We have all experienced that feeling: a sinking in our stomach, a lump in our throat, tears springing to our eyes. We have been let down, disappointed, rejected. maybe we have been tempted to think, “I am never putting myself in that situation again,” “I never want to get hurt again” or “It is not worth it.” Vulnerability is dangerous! We open ourselves up—perhaps in a friendship, a new relationship, an opportunity in ministry or in the workplace—with the risk of being let down. Sometimes, it feels like there is no point in making ourselves vulnerable. Is it not safer, easier, to keep our hearts closed and never get hurt? Not too long ago, I was in a situation almost exactly like one I have described. I opened my heart up, only to feel rejected. I wondered why God would let me experience this horrible feeling. I thought it would be safer to close up my heart. 1. S. Lewis tells us, “To love at all is to be vulnerable. Love anything and your heart will be wrung and possibly broken. If you want to be sure of keeping it intact, you must give it to no one, not even an animal. Wrap it carefully round with hobbies and little luxuries; avoid all entanglements. Lock it up safe in the casket or coffin of your selfishness. But in that casket, safe, dark, motionless, airless, it will change. It will not be broken: it will become unbreakable, impenetrable and irredeemable.” Vulnerable like Christ To love at all is to be vulnerable. To love and live as Christ did, we have to take the step. We have to open our hearts. Jesus is not asking us to deliberately hurt ourselves. If you have been in a relationship of abuse and mistreatment, He is not calling you to continually put yourself back into that situation. Do not confide in a friend who is known for spreading gossip. Perhaps there is a friend with whom you have been waiting to confide but you were stopped by your pride. Maybe you have an opportunity to share your gifts in ministry, but you hesitate for fear of not being good enough. God may be inviting you into a deeper relationship with someone, yet your past wounds are stopping you from taking the leap. Christ made Himself vulnerable to us. Look to the Cross! That is the ultimate picture of vulnerability, the ultimate picture of love. If we want to be like Him, we must imitate His vulnerability. We have to lay down our lives. How can we do this if we are constantly worried about getting hurt? Vulnerable to Christ Jesus Christ is calling us into a relationship with Himself. Have we entered fully into this relationship? Or are we holding back, hiding our hearts from the One who loves us, out of fear? Many times, I have thought to myself, “I cannot give my life to Jesus. He will take something away from me: this relationship or that comfort, these goals and ambitions.” But He is not a God who takes away. He has already given us everything on the Cross and in the Eucharist. He is asking each of us to be vulnerable with Him in prayer. This may seem impossible at first. But He is listening. He knows our hearts. Tell Him you are afraid to open yourself up to Him. Share with Him your insecurities, your hurts, your anxieties. Offer Him your life—ask Him to help you offer it, day by day, hour by hour and moment by moment. Vulnerable with Christ It can be overwhelming to give of ourselves. We can feel exhausted, mentally and emotionally. That little voice inside of us pops up to whisper that it would be easier to lock our hearts away and avoid the risk of pain or rejection. yet, we are not alone; Jesus walks with us. He, also, experienced pain and rejection. His closest friends abandoned Him and the people He came to save crucified Him. He experienced sorrow and heartbreak. He wept at the death of His friend Lazarus and He weeps at our pain, as well. He knows. He has experienced all of this. That is why He came to earth—to intimately experience our unique human lives and sufferings. We do not have a God who is far off, examining us from a distance. We have a God who is united with us. Vulnerability may sometimes lead us to suffering and pain. Offer that pain to Jesus Christ. Nail it to the Cross. He will transform it and make it redemptive. Thank God that we have vulnerable hearts! A vulnerable heart is a heart for relationship, a heart for giving and loving. It is the key to living life in and with Christ. By opening ourselves to Him and to the people He places in our lives, we give the Holy Spirit the chance to work in us and through us to bring about the glory of God.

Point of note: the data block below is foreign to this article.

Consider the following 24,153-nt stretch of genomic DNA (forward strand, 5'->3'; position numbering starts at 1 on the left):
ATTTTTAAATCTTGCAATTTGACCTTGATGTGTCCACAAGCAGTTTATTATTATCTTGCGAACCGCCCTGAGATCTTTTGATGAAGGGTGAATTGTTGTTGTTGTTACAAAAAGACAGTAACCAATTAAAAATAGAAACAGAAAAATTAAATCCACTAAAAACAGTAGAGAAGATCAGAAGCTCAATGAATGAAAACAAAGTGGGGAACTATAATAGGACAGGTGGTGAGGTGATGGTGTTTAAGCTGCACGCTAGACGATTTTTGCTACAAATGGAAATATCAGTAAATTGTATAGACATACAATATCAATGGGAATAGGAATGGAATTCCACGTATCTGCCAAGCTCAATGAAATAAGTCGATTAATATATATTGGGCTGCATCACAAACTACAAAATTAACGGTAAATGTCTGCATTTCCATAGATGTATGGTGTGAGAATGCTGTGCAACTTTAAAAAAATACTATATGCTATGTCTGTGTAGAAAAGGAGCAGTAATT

There comes a time when parents simply want some quiet time to themselves. Handling the rigors of parenthood by meeting the temporal and spiritual needs of our children can take a physical and spiritual toll. This carnal desire is something almost every parent goes through. It is not a sinful desire per se for a parent to seek a retreat or respite of sorts from his or her children. What can lead this desire toward the stages of sinful behavior is the intention of deliberately removing ourselves (isolating) from caring and teaching our children. A subtle but troubling trend I have witnessed over the last several years is the parental desire for some peace and quiet replaced with the act of parents isolating themselves from their children. What I mean here is a gradual separation of the spiritual, emotional, physical and psychological relationship between parent and child. Whether the reason is work, family structure (i.e., singleparent family), working parents or the daily distractions that come from daily living, the intimate relationship between parent and child appears to be gradually eroding for more reasons than the ones just mentioned. By nature, children desire to be near their parents—it is part of the protective nurturing process all children seek. When this parent-child structure is interrupted the alternatives may not always be spiritually healthy and in a worst-case scenario lead to direct isolation which then becomes the norm of parenting. The “Catechism of the Catholic Church” (“CCC”) reminds us that the Christian family is a communion of persons, a sign and image of the communion of the Father and the Son and the Holy Spirit. … The relationships within the family bring an affinity of feelings, affections and interests, arising above all from the members’ respect for one another. The family is a privileged community called to achieve a sharing of thought and common deliberation by the spouses as well as their eager cooperation as parents in the children’s upbringing (“CCC,” 2204-2205). The Sin of Isolation In his letter to the Ephesians, Saint Paul tells us that we are to grow up in every way into Him who is the head, into Christ from whom the whole body, joined and knit together by every joint with which it is supplied, when each part is working properly makes bodily growth and up-builds itself in love (4:15-16). Our identity as parents rests in our understanding and willful intent to place Jesus Christ at the center of everything we do, especially our parenting. every time a parent asks, “What should I do about my son?” I immediately tell him or her to first begin to be genuinely present. It is very important that a child knows that his father and mother are there both spiritually and physically. The ease by which one can fall into what I call the sin of isolation from their children is why the virtue of presence is so important. When isolation begins to occur, the child will, more often than not, direct his attention toward something that will draw his desire away from his family and replace it with another outlet, typically one involving social media. Saint John Paul II reminded us that the family finds in the plan of God the Creator and Redeemer not only its identity, what it is, but also its mission, what it can and should do (Familiaris Consortio, 17). This means that our actions as parents are intimately called to re-echo Christ. One facet of this action is to bring Christ into the home in prayer. When we invite and initiate a relationship with Christ within the home, it strengthens the family unit and provides a spiritual base by which the family can withstand the sin of isolation. Parents must regard their children as children of God and respect them as human persons. Parents have the first responsibility for the education of their children. They bear witness to this responsibility first by creating a home where tenderness, forgiveness, respect, fidelity and disinterested service are the rule (“CCC,” 2222-2223). A recurring theme on the family found in the “Catechism” is the practice of showing respect to our children. This act of love is very important in avoiding the sin of isolation because it reaffirms the Christian anthropology of the family. This means that the parent child relationship was not created to be isolated from one another. Addressing the Sin of Isolation A sound and practical way of avoiding the sin of isolation is by being present to our children, especially in prayer. Children desire reassurances from their parents, which include their physical presence. The process of accompaniment between a parent and child involves the simple act of recognizing the dignity of the child. This act of love dispels any temptation to isolate ourselves from our children because we see them as authentic gifts from God. One of the surest ways to dispel parental isolation is through the practice of intercessory prayer. Simply put, intercede (pray) on behalf of your children and offer them to Christ. At the heart of the act of intercessory prayer is the deliberate act of the will to think of someone other than yourself. You place the intentions of the person before yours and in this case our children before us. The gift of intercessory prayer is that it allows us to always be present with our children and that is exactly what our parental call is all about.